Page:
Skip to content
Surf-loving priests lead interfaith worshipers in a 'blessing of the waves'
Even before the sun rose high enough to light the water Sunday morning, surfer Digger Green had paddled far into the Huntington Beach waves, taking a beating under the rough water.
"This is my life," said the 52-year-old native of Queensland, Australia. "It is my church."
For about 400 interfaith worshipers, the shoreline became a makeshift church as Catholics, Jews and Muslims gathered for an unusual "blessing of the waves."
Although their faith traditions differ, those in attendance were bound by a reverence for the ocean and the peaceful place of prayer they find on its shores -- if not surfing its waves.
The service, sponsored by the Roman Catholic Diocese of Orange, was directed by a pair of surf-loving priests. Fathers Christian Mondor and Matt Munoz chose the Sunday after the Feast of St. Francis of Assisi -- the patron saint of ecology, as well as for animals -- for the event as a reminder that the ocean and its ecosystem must be protected.
A snapshot-ready Southern California scene provided the backdrop for the service: The sun rose at 7 a.m. into a cloudless sky, and 6- to 10-foot waves crashed in quick succession against the pier, sending up high-splashing water.
Worshipers lined up on concrete steps just east of the Huntington Beach Pier, arriving in T-shirts or sweaters, shorts and flip-flops. A handful of surfers in wetsuits dotted the crowd. Every once in a while, a morning jogger ran past on the walkway between the crowd and the beach. A youthful rock band set up to play for the crowd.
Mondor, who wore the brown robes of his Franciscan order over a black wetsuit, planned to hit the water after the blessing.
The priest, of Sts. Simon and Jude Catholic Church in Huntington Beach, was 10 years old and growing up in Westwood when he took up body surfing. More than seven decades later -- he is now 83 -- he says he is still drawn to the sea.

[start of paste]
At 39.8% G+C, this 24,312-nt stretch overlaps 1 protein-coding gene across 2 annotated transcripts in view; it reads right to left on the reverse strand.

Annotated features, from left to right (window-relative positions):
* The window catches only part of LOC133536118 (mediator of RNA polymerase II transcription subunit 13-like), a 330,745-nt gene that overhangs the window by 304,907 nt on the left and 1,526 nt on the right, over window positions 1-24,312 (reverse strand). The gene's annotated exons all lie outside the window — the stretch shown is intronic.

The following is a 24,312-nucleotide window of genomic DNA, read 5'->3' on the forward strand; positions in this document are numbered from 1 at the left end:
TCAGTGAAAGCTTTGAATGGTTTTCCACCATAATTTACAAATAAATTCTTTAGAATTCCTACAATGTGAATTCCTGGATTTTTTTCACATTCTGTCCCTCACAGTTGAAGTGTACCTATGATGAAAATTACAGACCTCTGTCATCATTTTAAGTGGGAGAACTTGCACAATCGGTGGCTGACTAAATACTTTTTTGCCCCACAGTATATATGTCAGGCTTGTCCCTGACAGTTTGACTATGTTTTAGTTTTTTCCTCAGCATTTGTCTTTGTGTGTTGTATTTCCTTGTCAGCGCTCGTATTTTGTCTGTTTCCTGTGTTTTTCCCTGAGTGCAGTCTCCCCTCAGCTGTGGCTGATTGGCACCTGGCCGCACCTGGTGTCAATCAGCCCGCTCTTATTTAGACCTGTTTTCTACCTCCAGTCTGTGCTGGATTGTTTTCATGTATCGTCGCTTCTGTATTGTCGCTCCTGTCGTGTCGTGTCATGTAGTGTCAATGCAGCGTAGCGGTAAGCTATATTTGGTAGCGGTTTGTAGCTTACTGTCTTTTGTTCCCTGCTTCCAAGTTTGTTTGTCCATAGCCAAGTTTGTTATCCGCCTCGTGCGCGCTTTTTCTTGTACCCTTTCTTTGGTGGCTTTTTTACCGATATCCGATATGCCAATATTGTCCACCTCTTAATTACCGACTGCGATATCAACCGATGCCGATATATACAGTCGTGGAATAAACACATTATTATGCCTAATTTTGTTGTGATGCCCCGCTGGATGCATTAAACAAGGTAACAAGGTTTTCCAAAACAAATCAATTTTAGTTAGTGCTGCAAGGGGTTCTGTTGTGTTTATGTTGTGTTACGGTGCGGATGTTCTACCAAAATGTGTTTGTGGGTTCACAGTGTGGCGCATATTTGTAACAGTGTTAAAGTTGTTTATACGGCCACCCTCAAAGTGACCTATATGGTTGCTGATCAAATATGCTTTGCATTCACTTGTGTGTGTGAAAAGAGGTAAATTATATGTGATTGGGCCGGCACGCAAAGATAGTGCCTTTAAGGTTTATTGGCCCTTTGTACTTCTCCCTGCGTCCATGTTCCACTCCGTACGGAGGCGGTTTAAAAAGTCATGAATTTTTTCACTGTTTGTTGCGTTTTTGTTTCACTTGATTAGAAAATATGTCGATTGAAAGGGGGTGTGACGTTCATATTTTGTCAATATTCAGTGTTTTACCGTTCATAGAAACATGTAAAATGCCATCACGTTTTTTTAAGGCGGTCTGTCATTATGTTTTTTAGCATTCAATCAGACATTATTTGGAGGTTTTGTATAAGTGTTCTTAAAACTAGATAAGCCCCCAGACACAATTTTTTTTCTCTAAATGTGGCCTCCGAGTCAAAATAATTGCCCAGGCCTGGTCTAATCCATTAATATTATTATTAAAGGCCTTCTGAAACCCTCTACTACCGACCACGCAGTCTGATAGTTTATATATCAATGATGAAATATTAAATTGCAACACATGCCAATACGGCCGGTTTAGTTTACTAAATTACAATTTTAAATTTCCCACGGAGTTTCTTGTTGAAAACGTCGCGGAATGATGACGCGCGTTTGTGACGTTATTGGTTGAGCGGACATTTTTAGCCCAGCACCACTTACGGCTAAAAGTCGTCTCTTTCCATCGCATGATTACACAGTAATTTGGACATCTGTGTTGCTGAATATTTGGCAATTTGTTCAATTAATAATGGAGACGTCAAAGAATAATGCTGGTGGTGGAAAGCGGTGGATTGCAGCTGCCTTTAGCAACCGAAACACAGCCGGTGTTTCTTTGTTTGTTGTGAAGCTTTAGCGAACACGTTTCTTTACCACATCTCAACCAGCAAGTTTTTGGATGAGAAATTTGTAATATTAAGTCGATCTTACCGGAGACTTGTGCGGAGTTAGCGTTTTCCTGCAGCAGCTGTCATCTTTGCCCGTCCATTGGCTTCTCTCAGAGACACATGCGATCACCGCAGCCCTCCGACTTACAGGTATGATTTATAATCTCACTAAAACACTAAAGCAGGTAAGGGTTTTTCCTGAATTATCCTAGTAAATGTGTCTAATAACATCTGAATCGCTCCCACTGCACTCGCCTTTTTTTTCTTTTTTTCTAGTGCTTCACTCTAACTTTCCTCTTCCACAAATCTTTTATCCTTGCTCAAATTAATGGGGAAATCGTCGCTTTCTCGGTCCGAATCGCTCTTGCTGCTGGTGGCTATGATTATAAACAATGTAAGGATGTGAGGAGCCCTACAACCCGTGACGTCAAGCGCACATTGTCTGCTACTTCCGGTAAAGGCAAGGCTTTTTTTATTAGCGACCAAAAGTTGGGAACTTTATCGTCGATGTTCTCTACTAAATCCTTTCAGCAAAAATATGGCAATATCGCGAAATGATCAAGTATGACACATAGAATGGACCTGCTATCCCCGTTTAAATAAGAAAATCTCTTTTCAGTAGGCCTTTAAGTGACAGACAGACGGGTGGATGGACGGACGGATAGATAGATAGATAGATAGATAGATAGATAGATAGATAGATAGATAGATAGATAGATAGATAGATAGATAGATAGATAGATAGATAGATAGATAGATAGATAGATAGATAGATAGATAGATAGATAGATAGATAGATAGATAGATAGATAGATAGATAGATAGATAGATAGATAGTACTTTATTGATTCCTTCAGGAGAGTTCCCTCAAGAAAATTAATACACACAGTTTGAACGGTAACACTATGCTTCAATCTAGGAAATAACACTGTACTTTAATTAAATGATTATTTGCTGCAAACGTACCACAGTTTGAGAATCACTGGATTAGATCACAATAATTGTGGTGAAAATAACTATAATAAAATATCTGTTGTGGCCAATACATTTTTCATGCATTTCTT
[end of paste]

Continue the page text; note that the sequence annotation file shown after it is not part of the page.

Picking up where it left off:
"You're out there on the water, between waves, and you feel the swell under you and you look up and see palm trees and mountains in the distance," Mondor said. "You're so close to nature. It's so quiet out there."
Munoz, 43, of St. Irenaeus Catholic Church in Cypress, made his way through the crowd. With his long auburn hair and long beige poncho, the priest said jokingly, "I'm not Jesus. I need a surfboard to walk on water."
Rick Ischinger, a longtime surfer, blew on a conch shell, calling the gathering to order.
Then, one by one, the representatives of different faiths stood to give a brief prayer.
"Some people pray by the oceans, others by the mountains," said Carol Weinfeld of Temple Beth David in Westminster. "Some people pray in forests and others by a calm cool lake.
"We hope," she said, "that those voices will join together to thank God."
Fawad Yacoob of the Islamic Society of Orange County recited a verse from the Koran. The crowd was quiet as he sang the prayer.
"In the name of God, the compassionate, the merciful," he said, "it is he who subjected the sea to you, that you may eat of its fresh fish, and take forth from it ornaments to wear."
When the prayers were finished, the Catholic priests took long stems of rosemary, dipped them in a large wooden bowl filled with holy water and sprinkled the crowd.
Then, as the band played "Wipeout," the group walked down to the water.
Linda Tiger of Westminster learned about the service from a poster at a nearby restaurant, where she had stopped after a morning walk a few days ago.
On weekends, Tiger said, she comes to Huntington Beach for long sunrise strolls. Her children and husband are still asleep, and "there's only so much cleaning I can do; I can't start cooking," she said. So she walks.
On the beach she finds calm -- and time to reflect, she said.
"Raise your hands over the water," Munoz told the crowd when they reached the beach. They lifted their hands, and he said a prayer.
"May the gifts of creation not be something we feel entitled to ourselves as individuals," he said. "Let them be something we protect and cherish for everyone."
Irma Fortin of Costa Mesa took the bowl of holy water and poured it into the ocean.
Then, sizing up the decent waves, Munoz grabbed his board -- which bears the image of the Virgin Mary -- and bounded into the ocean.